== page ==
Version 1, published July 26, 2023
This page outlines existing policies governing what you may and may not do when using generative artificial intelligence (AI) tools and services. These policies safeguard institutional data, which everyone in the university is legally and ethically obligated to protect. All university faculty, staff, students and affiliates must follow these policies.
You may only enter publicly available information (classified as low risk) when you use generative AI tools and services. You may not enter internal, sensitive or restricted data into any generative AI tool or service.
Entering data into a generative AI tool or service is like posting that data on a public website. AI tools collect and store data from users as part of their learning process. Any data you enter into an AI tool becomes part of its training data, which it may then share with other users outside the university.
UW–Madison does not have enterprise contracts or agreements with any generative AI tool or service provider. No AI tool meets the university’s security, privacy and compliance standards for handling anything besides public data.
As with everything you do at the university, you must follow UW–Madison, UW System Administration (UWSA) and UW System Board of Regents policies when using generative AI tools and services. Read on for more about those policies and tips for using AI safely.
General policies relevant to AI use
|Policy No.||Policy Name||What to Note|
|SYS1031||Data Classification and Protection||
|Regent Policy 25-3||Acceptable Use of Information Technology Resources||
Prohibited use and relevant policies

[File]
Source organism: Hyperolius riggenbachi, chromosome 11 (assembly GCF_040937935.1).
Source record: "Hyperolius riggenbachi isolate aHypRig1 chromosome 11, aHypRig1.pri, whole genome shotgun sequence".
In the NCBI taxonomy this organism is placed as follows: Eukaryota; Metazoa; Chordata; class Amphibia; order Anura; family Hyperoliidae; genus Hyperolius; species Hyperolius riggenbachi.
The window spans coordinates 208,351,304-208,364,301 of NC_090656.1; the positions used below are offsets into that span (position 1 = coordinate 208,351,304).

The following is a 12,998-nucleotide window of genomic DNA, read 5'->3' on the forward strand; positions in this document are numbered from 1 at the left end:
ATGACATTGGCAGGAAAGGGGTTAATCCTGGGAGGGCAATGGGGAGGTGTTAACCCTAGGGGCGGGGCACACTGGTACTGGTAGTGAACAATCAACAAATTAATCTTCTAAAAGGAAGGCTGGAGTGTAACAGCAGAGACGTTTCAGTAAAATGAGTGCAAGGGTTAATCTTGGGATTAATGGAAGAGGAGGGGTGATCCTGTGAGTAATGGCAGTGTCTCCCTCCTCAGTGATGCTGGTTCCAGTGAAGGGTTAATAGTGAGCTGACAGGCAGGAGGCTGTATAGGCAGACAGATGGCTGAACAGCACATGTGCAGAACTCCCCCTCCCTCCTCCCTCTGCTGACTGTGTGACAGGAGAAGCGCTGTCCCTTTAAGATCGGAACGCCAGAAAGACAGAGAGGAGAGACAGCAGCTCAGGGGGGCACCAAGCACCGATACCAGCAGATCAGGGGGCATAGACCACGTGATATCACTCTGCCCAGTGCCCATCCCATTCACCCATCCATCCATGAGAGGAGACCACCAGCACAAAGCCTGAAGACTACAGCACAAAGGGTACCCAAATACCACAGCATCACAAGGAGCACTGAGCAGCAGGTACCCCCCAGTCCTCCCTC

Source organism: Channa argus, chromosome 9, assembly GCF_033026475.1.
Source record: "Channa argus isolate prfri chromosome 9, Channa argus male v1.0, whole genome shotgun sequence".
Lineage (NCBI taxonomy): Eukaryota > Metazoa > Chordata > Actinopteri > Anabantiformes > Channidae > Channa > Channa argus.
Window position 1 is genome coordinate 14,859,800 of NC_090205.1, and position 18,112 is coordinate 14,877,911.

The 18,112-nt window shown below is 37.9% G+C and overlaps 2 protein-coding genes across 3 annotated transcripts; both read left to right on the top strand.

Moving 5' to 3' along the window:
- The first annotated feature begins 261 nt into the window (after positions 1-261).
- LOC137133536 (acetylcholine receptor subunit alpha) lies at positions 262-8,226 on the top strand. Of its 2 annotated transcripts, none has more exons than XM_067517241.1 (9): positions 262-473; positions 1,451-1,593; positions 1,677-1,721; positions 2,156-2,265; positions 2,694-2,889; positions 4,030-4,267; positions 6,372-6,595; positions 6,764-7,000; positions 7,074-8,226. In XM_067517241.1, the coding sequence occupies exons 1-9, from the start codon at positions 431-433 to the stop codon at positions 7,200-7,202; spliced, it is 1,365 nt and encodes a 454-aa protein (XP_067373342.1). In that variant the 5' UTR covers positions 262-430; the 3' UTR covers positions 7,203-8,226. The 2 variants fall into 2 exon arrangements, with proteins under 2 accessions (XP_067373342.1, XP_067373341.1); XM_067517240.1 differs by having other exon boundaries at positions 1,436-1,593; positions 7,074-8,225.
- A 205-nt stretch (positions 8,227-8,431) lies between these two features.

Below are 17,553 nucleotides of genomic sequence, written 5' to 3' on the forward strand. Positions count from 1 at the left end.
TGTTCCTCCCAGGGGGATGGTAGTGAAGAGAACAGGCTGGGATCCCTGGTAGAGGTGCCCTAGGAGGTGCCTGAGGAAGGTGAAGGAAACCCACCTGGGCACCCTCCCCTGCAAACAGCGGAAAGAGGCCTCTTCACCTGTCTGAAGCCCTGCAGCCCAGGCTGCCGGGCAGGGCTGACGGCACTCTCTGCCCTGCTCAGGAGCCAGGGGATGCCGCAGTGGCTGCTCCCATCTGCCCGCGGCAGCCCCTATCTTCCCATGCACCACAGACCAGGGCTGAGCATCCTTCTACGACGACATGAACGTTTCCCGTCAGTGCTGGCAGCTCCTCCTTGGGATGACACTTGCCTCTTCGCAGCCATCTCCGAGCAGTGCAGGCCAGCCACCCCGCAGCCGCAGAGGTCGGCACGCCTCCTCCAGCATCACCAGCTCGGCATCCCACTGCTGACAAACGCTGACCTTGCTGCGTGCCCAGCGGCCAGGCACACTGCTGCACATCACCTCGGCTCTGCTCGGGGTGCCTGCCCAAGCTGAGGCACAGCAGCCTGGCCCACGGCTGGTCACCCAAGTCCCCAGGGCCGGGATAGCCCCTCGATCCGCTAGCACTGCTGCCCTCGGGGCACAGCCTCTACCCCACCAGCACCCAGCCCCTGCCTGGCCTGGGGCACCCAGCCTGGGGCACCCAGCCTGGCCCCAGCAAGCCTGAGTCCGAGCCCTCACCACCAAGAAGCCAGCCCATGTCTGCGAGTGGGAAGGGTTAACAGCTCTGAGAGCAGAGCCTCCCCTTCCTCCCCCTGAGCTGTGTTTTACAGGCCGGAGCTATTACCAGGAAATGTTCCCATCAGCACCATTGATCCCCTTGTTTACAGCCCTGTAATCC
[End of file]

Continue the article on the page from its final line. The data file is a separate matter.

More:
Here are some examples of generative AI use that are not allowed under UW–Madison, UWSA and board of regents policies:
|Prohibited Use||Relevant Policy||Explanation|
|You may not enter any sensitive, restricted or otherwise protected data into any generative AI tool or service.
This information includes, but is not limited to:
||The university is obligated to protect sensitive information to comply with applicable state and federal privacy and security laws and regulations and with university, UW System and board of regents policies. Access to protected institutional data shall be authorized and managed to protect individual privacy, maintain promised confidentiality, and ensure appropriate access and use.|
|You may not upload any information from electronic files you are not authorized to access and use.||No one but an authorized user of an electronic file may intentionally access that file.|
|You may not upload any data that could be used to help create or carry out malware, spam and phishing campaigns or other cyber scams.||System IT resources may not be used to disseminate unauthorized email messages.|
|You may not upload aerial photographs or scaled drawings of UW–Madison areas or utilities-related data.||Disclosure of certain facility, data, documents and graphics could compromise the safety and security of UW–Madison and its students, faculty, staff, visitors or physical infrastructure.|